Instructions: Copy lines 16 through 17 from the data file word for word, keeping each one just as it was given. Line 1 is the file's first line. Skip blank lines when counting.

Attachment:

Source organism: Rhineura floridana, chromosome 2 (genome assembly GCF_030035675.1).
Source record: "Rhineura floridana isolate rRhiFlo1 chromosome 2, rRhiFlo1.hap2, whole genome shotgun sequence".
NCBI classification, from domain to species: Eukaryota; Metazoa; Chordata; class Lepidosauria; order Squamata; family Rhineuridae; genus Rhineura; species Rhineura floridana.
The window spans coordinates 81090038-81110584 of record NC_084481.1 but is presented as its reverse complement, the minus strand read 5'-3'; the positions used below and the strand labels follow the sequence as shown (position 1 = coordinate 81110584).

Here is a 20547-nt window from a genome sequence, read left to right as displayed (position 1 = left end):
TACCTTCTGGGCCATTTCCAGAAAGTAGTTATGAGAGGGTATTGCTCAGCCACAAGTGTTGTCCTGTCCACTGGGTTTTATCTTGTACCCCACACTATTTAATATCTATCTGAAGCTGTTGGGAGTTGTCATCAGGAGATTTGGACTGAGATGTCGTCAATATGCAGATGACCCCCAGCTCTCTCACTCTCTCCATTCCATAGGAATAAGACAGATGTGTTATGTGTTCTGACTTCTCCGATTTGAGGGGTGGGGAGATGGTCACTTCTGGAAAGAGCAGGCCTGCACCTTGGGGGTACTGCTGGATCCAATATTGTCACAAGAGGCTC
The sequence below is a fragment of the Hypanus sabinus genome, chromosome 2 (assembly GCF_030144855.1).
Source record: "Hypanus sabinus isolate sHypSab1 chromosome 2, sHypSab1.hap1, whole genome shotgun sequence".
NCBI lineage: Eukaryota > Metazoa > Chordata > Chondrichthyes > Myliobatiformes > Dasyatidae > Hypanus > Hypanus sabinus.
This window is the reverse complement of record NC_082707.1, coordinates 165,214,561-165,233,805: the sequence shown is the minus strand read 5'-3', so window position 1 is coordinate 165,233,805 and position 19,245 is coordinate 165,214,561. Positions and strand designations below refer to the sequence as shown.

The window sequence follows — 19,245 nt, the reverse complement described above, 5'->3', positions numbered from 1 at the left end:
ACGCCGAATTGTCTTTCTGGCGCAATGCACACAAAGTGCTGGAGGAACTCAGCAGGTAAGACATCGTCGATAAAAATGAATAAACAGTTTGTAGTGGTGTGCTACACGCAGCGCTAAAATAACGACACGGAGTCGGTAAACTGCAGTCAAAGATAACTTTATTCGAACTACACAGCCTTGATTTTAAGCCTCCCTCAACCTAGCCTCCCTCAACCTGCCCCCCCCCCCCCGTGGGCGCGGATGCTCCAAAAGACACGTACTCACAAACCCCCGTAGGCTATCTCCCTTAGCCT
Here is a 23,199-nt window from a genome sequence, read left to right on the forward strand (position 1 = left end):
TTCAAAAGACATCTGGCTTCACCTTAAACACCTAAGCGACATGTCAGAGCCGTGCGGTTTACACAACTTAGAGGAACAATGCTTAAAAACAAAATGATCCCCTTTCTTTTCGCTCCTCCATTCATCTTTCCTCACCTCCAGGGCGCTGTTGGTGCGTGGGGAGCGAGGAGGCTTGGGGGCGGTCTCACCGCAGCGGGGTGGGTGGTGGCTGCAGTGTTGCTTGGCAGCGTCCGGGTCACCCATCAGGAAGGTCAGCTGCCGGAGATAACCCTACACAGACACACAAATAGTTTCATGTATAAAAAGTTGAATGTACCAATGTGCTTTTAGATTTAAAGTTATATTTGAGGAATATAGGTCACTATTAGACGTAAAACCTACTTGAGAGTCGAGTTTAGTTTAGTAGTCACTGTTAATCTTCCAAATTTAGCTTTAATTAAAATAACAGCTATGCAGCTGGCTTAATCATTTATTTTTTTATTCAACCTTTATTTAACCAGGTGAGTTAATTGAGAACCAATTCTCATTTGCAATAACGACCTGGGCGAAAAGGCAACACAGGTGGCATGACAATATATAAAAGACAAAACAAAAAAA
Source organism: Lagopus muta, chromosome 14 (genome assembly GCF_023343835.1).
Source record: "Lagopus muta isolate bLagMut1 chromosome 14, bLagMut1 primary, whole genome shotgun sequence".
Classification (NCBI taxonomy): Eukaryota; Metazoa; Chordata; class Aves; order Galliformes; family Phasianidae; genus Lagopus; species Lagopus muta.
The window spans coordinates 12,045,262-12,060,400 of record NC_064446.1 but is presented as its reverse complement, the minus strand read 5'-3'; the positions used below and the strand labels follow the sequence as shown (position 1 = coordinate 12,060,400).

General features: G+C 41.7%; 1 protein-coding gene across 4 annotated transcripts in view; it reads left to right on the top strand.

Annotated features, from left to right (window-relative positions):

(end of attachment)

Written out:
Source record: "Lagopus muta isolate bLagMut1 chromosome 14, bLagMut1 primary, whole genome shotgun sequence".
Classification (NCBI taxonomy): Eukaryota; Metazoa; Chordata; class Aves; order Galliformes; family Phasianidae; genus Lagopus; species Lagopus muta.